Ayawaso East, Ayawaso West and Korle Klottey are the areas where Covid-19 related hospitalisations are likely to increase due to the growth trend of routine surveillance results. Accra Central and Ayawaso Central appear to be harbouring fast-growing numbers of asymptomatic individuals. How the trends will move from here on require an urbanographic, not just epidemiological, lens. Covid-19 always seems containable until it finds a vulnerable population or highly susceptible community in some cluster and then starts wreaking havoc. We can only hope that we can race ahead of the virus to identify such communities and ring-fence them before Covid-19 does.
- The government’s attempt to push the narrative that it was investing heavily into testing resources created the confusion about testing capacity.
It turns out that it was the clever scientists at Noguchi that had found a workaround: pooled sampling, not massive injections of resources into testing infrastructure as the country was being told. Pooled sampling refers to the consolidation of multiple samples from different individuals for a single thermocycling run (i.e. single test).
- Pooled sampling has rescued the country but it has important limits.
India is one of the few countries in the world to have commissioned a detailed efficacy and ethical review of whether to update the national protocol on testing by allowing pooled samples. It did so just a little over a week ago but added many caveats, which should be of concern to Ghana too.
The India Council of Medical Research’s (ICMR’s) decision to impose a cap of five samples, a threshold Ghana initially adopted before “escalating” to 10 samples per well, speaks to the fear of overestimating diagnostic sensitivity thresholds. They also went further to permit pooled sampling only if the pre-test probability of positivity is lower than 2%.
Stanford’s Benjamin Pinsky, a clinical virologist, recently led a team to conduct mass community screening for Covid-19 (especially at sub-clinical level) in San Francisco. His team determined that a pre-test probability of 1% is the reasonable threshold to allow pooled sampling. These precautions put in place in other epidemiological contexts raise important issues for Ghana’s continued use of pooled sampling.
Firstly, a pooled sampling protocol is highly responsive to the specifics of the test kit in use, the epidemiological background, and the goals of screening. Hence, the protocols must be submitted to peer review and national-level ethical clearance, as has been done in India.
The ethical issues are compounded because differential diagnosis remains the standard of care in a context like Covid-19 where observed symptoms can be highly non-specific. Many respiratory pathogens could be implicated in the clinical presentation. (Even some health workers have taken to calling SARS-COV-2, the microbe that causes Covid-19, a “flu virus”, but it belongs to a completely different family of viruses). In that regard, re-sampling for further tests could be warranted even if a negative result ensues. In a pooled testing scenario, this situation is complicated, especially in the absence of patient consent.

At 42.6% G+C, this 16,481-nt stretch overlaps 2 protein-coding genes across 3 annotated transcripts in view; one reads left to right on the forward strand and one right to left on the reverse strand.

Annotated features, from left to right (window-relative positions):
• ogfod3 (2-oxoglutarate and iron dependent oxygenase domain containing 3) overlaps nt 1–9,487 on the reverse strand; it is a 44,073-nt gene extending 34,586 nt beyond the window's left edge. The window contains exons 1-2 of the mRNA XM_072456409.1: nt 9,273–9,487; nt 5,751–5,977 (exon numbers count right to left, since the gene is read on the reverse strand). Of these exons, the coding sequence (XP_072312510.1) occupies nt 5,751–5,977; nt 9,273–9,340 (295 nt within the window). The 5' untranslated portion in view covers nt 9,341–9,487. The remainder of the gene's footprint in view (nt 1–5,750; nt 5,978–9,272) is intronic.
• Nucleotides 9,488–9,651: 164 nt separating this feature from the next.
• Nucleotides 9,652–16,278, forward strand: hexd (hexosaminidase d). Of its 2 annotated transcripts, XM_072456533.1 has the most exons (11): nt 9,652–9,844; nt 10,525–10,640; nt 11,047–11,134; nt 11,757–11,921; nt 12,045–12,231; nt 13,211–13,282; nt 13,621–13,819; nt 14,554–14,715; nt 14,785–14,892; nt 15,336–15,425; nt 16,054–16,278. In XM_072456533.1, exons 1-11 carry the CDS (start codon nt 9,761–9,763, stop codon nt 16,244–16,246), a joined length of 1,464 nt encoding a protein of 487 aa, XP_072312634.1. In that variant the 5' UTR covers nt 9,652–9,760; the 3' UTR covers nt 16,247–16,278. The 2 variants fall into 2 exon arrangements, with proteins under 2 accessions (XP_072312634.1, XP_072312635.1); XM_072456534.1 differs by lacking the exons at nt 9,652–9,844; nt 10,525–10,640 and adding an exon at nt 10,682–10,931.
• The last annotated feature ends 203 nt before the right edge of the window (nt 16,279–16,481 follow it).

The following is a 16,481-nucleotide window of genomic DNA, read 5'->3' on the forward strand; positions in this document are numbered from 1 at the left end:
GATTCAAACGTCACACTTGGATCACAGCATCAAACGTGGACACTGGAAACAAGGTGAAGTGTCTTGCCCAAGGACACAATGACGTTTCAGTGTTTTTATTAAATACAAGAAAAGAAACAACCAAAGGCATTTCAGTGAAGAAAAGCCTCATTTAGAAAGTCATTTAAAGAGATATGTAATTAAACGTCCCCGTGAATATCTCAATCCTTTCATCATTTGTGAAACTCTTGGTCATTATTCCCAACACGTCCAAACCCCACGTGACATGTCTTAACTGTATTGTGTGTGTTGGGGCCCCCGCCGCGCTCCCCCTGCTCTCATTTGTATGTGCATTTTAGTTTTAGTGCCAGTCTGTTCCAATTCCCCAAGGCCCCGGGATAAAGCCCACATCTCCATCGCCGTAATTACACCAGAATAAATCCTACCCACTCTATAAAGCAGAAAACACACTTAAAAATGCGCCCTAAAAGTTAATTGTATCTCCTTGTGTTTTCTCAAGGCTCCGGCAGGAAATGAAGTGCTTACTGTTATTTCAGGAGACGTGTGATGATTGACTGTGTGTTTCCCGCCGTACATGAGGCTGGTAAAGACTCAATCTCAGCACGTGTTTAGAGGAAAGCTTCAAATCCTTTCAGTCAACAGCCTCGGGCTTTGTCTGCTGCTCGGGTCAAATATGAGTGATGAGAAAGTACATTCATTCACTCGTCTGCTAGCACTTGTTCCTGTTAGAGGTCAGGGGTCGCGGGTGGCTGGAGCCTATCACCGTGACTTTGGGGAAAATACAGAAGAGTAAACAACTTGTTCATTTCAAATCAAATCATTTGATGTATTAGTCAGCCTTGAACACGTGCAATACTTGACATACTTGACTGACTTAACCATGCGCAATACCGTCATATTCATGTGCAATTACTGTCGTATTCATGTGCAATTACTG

In light of this, only the mass screening exercises appear ethically suited for mass sampling. Routine surveillance and enhanced contacts tracing cases, with their high pre-test positivity rates, on the other hand, are best not confirmed through pooled sampling.
- The issue of whether the denominator used in determining the positive case ratio is being overestimated remains unresolved.
The different testing labs for Covid-19 in Ghana at present maintain separate indexes and case investigation form-coding procedures. There is currently no efficient way to harmonise and consolidate multiple tests performed on different samples from the same individual, especially also as the case investigation forms map to a unique sample ID but not to a unique patient ID. Multiple cases submitted to different labs would automatically count as separate cases.
Multiple cases submitted to the same lab can be harmonised against a single patient if the data is de-identified. In a pooled sampling regime, it is problematic to de-identify the samples constituting every pool to check for history without defeating the original goal of saving time.
These issues need to be clarified properly in an open and transparent manner before the 1.45% total positivity rate reported by the GHS on 22nd April 2020 can be accepted at face value.
12. Open Data is NOT the enemy.
Open Data is clearly not the enemy here. If anything it is the scorned friend waiting on the sidelines to save the day.